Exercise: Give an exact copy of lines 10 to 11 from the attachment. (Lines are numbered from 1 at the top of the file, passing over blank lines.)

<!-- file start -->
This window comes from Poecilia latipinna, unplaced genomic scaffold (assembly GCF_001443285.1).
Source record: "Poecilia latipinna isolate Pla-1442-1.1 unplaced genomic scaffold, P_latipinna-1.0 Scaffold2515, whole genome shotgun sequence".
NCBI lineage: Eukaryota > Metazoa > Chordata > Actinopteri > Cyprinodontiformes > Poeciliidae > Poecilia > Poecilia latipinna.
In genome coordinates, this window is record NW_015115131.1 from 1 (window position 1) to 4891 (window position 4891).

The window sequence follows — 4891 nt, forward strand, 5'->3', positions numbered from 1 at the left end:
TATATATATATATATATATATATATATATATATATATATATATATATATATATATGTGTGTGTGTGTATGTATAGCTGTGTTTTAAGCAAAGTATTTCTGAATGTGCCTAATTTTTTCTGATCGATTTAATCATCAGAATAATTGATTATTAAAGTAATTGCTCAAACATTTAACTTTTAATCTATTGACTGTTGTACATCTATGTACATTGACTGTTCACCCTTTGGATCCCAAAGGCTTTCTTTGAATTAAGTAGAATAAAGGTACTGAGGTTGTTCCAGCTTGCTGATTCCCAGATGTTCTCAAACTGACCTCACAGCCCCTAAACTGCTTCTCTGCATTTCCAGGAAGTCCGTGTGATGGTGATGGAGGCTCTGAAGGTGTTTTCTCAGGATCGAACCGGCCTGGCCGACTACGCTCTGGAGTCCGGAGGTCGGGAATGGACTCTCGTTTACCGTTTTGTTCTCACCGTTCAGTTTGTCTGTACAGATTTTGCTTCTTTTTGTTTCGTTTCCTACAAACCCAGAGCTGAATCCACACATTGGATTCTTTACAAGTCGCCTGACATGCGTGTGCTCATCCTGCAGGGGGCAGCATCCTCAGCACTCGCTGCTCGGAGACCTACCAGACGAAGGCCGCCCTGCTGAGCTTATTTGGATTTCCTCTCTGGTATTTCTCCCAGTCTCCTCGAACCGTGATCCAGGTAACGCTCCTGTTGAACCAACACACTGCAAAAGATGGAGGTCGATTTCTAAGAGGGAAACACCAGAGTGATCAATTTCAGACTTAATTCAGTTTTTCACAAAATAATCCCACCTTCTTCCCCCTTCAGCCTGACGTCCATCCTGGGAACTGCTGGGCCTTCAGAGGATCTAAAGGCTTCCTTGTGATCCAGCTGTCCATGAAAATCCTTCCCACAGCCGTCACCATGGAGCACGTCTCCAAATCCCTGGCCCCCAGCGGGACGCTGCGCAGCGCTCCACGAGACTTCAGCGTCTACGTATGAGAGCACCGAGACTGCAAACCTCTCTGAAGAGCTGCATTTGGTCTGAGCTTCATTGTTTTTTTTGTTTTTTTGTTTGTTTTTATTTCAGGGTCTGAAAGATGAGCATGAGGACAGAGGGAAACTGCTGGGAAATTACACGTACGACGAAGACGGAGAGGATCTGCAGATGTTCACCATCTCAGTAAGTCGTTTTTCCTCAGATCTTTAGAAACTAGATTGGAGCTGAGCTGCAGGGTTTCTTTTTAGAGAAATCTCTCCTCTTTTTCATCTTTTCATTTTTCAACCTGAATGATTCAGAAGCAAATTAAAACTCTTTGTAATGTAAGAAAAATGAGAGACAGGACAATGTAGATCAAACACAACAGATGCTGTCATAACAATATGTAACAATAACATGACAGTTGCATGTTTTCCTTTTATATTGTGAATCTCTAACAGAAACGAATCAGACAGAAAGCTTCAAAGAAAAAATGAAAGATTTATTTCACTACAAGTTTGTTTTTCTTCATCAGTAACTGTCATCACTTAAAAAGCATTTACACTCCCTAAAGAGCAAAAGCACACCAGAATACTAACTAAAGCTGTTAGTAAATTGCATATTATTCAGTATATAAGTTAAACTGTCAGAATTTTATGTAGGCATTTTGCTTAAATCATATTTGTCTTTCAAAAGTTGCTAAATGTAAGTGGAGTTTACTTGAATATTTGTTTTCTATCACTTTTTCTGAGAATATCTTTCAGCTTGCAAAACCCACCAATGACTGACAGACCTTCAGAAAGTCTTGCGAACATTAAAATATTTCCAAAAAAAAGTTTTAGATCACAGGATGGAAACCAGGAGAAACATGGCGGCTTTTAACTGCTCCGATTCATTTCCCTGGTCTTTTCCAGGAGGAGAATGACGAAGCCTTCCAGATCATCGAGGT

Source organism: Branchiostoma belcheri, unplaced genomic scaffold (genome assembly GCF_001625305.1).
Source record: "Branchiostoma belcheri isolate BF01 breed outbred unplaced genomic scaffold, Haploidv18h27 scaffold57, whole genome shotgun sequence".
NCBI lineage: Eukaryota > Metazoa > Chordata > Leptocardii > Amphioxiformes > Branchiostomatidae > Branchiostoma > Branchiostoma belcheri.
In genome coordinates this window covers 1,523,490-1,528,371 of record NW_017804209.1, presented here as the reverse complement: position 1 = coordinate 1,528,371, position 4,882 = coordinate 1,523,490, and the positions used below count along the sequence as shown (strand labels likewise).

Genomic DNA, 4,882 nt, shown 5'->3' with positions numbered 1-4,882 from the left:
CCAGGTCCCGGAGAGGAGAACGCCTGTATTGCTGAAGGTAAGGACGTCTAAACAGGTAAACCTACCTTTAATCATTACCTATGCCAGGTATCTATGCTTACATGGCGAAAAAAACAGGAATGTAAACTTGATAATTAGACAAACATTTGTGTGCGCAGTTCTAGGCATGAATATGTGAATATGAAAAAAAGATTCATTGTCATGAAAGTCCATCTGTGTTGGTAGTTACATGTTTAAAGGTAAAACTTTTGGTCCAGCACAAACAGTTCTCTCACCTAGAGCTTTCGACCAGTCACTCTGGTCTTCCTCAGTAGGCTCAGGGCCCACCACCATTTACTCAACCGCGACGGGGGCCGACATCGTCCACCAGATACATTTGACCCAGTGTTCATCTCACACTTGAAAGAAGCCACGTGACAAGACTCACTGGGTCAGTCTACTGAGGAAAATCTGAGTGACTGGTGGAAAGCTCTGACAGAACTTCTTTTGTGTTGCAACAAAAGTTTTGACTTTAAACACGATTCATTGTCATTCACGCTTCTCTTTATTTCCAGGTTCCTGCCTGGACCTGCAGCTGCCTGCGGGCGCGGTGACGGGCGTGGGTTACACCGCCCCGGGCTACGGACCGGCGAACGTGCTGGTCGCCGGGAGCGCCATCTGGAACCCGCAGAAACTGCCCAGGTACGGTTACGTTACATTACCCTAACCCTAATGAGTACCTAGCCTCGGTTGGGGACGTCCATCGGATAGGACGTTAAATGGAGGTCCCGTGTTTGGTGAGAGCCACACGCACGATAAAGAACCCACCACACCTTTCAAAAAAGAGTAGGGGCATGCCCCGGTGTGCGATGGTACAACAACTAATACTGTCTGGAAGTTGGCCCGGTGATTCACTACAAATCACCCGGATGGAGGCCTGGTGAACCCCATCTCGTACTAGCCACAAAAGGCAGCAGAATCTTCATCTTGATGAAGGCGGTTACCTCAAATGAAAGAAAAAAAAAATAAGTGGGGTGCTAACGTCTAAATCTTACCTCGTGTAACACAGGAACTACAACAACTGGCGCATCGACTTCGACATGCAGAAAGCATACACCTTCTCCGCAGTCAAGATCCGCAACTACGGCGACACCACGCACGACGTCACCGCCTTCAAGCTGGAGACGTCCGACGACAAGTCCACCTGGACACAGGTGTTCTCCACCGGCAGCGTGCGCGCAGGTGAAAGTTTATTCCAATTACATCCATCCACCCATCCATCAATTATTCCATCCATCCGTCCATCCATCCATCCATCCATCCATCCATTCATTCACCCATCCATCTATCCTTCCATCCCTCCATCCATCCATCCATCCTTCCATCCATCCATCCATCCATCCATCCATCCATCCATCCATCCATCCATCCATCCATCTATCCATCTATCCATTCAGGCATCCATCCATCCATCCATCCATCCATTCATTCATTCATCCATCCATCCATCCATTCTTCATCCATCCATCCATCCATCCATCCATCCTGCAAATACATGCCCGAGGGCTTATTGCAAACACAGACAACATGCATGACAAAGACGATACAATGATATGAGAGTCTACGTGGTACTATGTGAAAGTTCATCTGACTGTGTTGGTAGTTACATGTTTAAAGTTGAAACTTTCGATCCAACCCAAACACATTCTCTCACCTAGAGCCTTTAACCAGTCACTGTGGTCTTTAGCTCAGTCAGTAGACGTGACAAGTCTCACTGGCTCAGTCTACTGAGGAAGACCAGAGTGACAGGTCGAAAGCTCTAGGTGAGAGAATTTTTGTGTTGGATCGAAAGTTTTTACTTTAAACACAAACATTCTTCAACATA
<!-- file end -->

In genome coordinates this window covers 1,523,490-1,528,371 of record NW_017804209.1, presented here as the reverse complement: position 1 = coordinate 1,528,371, position 4,882 = coordinate 1,523,490, and the positions used below count along the sequence as shown (strand labels likewise).

Genomic DNA, 4,882 nt, shown 5'->3' with positions numbered 1-4,882 from the left: